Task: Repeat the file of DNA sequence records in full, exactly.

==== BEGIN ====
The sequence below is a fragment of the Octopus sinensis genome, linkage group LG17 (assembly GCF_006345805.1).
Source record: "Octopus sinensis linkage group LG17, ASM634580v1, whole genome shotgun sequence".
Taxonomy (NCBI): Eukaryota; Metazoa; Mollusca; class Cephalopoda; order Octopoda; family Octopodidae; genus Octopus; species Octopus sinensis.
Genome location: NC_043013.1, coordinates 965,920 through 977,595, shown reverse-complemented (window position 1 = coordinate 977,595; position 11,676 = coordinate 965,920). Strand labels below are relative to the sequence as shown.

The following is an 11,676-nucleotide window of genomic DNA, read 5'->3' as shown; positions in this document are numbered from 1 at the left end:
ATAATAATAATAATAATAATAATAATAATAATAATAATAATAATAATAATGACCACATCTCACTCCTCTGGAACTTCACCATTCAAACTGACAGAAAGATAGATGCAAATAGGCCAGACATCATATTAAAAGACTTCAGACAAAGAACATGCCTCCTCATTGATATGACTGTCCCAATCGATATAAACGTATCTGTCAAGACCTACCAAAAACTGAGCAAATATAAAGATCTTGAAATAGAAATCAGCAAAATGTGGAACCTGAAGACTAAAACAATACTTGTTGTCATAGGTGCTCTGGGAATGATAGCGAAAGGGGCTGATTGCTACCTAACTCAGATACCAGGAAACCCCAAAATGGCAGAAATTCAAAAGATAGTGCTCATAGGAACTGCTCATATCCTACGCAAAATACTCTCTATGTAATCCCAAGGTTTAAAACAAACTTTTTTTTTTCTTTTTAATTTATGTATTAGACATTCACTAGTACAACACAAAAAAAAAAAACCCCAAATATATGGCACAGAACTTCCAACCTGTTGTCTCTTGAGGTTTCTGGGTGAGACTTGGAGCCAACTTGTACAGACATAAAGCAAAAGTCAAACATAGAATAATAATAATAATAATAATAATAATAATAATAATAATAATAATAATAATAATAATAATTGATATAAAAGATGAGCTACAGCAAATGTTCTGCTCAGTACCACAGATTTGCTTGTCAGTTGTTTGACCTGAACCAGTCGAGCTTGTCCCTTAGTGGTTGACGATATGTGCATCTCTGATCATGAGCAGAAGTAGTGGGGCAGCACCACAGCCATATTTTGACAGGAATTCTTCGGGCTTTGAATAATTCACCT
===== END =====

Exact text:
The sequence below is a fragment of the Octopus sinensis genome, linkage group LG17 (assembly GCF_006345805.1).
Source record: "Octopus sinensis linkage group LG17, ASM634580v1, whole genome shotgun sequence".
Taxonomy (NCBI): Eukaryota; Metazoa; Mollusca; class Cephalopoda; order Octopoda; family Octopodidae; genus Octopus; species Octopus sinensis.
Genome location: NC_043013.1, coordinates 965,920 through 977,595, shown reverse-complemented (window position 1 = coordinate 977,595; position 11,676 = coordinate 965,920). Strand labels below are relative to the sequence as shown.

The following is an 11,676-nucleotide window of genomic DNA, read 5'->3' as shown; positions in this document are numbered from 1 at the left end:
ATAATAATAATAATAATAATAATAATAATAATAATAATAATAATAATAATGACCACATCTCACTCCTCTGGAACTTCACCATTCAAACTGACAGAAAGATAGATGCAAATAGGCCAGACATCATATTAAAAGACTTCAGACAAAGAACATGCCTCCTCATTGATATGACTGTCCCAATCGATATAAACGTATCTGTCAAGACCTACCAAAAACTGAGCAAATATAAAGATCTTGAAATAGAAATCAGCAAAATGTGGAACCTGAAGACTAAAACAATACTTGTTGTCATAGGTGCTCTGGGAATGATAGCGAAAGGGGCTGATTGCTACCTAACTCAGATACCAGGAAACCCCAAAATGGCAGAAATTCAAAAGATAGTGCTCATAGGAACTGCTCATATCCTACGCAAAATACTCTCTATGTAATCCCAAGGTTTAAAACAAACTTTTTTTTTTCTTTTTAATTTATGTATTAGACATTCACTAGTACAACACAAAAAAAAAAAACCCCAAATATATGGCACAGAACTTCCAACCTGTTGTCTCTTGAGGTTTCTGGGTGAGACTTGGAGCCAACTTGTACAGACATAAAGCAAAAGTCAAACATAGAATAATAATAATAATAATAATAATAATAATAATAATAATAATAATAATAATAATAATAATTGATATAAAAGATGAGCTACAGCAAATGTTCTGCTCAGTACCACAGATTTGCTTGTCAGTTGTTTGACCTGAACCAGTCGAGCTTGTCCCTTAGTGGTTGACGATATGTGCATCTCTGATCATGAGCAGAAGTAGTGGGGCAGCACCACAGCCATATTTTGACAGGAATTCTTCGGGCTTTGAATAATTCACCT